In Charles Perrault’s original version of Cinderella, the stepsisters were described as “proud and haughty” and, similarly, in the Grimms’ story, the focus is on the pair’s character flaws. They are portrayed negatively because they are spiteful, rude and cruel. However, over the years they have been labelled the “Ugly Sisters”, associating their status as baddies with their apparently unsatisfactory physical appearance.
The Ugly Sisters retells the fairytale from the perspective of Pearl and Emerald, reimagined versions of Cinderella’s stepsisters. This production probes into the superficiality of the characters’ label, asking why we expect certain gender roles and why appearance is such a prescribed and important factor.
Reviewer Debbie Brannon explains:
We are informed that a reality show is looking for young women to take part in a competition that is made up of tasks in which the winner gets to marry a man who has a fortune (or maybe cohabit with: is 2013 after all). Of course, Esmeralda [the Cinderella character] is the favourite, but with our focus on Pearl and Emerald, we are presented with a dramatic comedic transformation of the two of them, from androgynous scruffs to characters exuding the highly sexualised, passive, doll-like appearance of girls and young women so promoted by the mainstream media. They achieve this by using prosthetic props that increase the size of their chests and butts and by changing into tight revealing clothing and high heel shoes. Finally, wigs of flowing, glossy hair complete their transformation into sexually available objects that pander to the male gaze.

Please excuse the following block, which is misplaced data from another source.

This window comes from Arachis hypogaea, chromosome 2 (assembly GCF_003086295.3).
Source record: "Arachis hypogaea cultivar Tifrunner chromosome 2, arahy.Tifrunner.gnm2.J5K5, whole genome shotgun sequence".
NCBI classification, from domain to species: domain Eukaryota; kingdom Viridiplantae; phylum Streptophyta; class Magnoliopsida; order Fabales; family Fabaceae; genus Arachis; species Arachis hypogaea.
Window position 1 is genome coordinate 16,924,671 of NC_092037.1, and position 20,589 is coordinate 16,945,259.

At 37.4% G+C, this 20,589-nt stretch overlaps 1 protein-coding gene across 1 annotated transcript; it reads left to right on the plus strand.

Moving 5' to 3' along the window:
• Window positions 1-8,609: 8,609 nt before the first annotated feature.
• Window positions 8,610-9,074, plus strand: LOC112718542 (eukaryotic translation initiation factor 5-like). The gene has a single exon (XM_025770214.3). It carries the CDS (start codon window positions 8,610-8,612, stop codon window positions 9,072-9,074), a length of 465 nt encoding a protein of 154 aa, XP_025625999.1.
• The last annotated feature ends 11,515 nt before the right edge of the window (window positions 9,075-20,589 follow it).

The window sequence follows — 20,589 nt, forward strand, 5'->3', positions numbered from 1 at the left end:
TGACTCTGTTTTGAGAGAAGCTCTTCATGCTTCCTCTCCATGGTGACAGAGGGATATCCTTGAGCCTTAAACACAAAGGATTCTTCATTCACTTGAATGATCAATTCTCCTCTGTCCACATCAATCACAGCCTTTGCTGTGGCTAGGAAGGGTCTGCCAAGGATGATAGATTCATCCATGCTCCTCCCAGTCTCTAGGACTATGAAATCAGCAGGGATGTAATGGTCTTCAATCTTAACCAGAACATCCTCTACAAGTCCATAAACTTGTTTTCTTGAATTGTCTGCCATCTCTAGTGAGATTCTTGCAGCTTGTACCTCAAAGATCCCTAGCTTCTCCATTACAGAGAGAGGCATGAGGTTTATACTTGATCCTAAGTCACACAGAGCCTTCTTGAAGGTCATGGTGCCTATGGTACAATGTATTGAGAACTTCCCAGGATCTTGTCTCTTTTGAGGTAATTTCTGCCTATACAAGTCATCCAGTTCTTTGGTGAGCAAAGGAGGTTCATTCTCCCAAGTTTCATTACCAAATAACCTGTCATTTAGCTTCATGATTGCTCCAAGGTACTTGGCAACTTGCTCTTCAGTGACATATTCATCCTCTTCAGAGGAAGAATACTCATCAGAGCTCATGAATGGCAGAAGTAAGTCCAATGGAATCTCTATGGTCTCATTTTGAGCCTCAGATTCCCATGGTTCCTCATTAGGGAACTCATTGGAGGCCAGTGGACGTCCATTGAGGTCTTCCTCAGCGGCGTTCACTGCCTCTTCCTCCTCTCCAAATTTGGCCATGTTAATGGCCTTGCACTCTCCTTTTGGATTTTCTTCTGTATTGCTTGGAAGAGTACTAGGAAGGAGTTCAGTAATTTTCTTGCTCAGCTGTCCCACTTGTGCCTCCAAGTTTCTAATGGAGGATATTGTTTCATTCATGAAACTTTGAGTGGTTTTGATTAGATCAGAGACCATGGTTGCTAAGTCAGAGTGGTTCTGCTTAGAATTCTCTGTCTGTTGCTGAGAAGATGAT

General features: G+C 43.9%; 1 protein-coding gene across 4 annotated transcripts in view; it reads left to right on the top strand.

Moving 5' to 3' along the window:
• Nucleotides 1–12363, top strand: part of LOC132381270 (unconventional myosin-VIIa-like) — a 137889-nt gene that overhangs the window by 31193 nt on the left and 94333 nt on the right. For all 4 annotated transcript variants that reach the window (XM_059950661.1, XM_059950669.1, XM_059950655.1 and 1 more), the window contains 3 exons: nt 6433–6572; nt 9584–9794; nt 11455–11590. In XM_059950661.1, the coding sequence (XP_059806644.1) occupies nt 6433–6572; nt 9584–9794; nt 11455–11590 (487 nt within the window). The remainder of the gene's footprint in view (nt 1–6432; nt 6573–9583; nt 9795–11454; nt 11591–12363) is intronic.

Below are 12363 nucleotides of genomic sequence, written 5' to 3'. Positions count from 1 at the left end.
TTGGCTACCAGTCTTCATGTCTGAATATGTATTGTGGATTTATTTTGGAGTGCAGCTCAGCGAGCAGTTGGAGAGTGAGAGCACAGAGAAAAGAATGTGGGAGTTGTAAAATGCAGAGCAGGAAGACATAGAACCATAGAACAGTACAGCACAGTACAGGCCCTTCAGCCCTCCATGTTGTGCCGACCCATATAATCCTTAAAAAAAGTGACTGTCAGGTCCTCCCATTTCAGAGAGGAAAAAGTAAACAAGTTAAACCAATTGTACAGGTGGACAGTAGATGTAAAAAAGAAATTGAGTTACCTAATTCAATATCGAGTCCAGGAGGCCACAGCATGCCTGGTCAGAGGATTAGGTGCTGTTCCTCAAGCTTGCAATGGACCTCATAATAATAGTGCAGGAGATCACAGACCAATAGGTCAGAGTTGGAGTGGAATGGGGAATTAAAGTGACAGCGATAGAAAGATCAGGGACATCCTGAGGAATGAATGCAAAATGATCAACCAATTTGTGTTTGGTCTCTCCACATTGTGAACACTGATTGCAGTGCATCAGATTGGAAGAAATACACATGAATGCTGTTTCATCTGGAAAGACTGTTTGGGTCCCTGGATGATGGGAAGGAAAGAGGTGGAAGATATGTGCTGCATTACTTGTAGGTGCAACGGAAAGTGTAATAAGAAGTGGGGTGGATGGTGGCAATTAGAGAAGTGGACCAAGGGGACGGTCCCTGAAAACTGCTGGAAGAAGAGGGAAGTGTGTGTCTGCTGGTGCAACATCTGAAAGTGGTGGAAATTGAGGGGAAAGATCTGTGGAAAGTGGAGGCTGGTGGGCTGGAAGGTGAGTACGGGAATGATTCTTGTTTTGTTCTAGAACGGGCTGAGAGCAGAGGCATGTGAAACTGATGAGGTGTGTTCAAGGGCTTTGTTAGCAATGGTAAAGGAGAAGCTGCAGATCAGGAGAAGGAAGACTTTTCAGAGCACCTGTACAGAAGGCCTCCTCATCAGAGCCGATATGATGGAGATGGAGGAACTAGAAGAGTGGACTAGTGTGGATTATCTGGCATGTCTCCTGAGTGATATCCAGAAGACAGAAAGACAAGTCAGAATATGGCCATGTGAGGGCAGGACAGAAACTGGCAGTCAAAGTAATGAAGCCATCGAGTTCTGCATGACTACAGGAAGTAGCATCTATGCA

The feature photo is by The Other Richard. It shows two performers centre stage with a backing band behind them. They both are sending their left fists violently into the air. The photo in the text is by Richard Davenport. It shows two women on stage standing in front of microphones, with a sign that says “Transform” above them.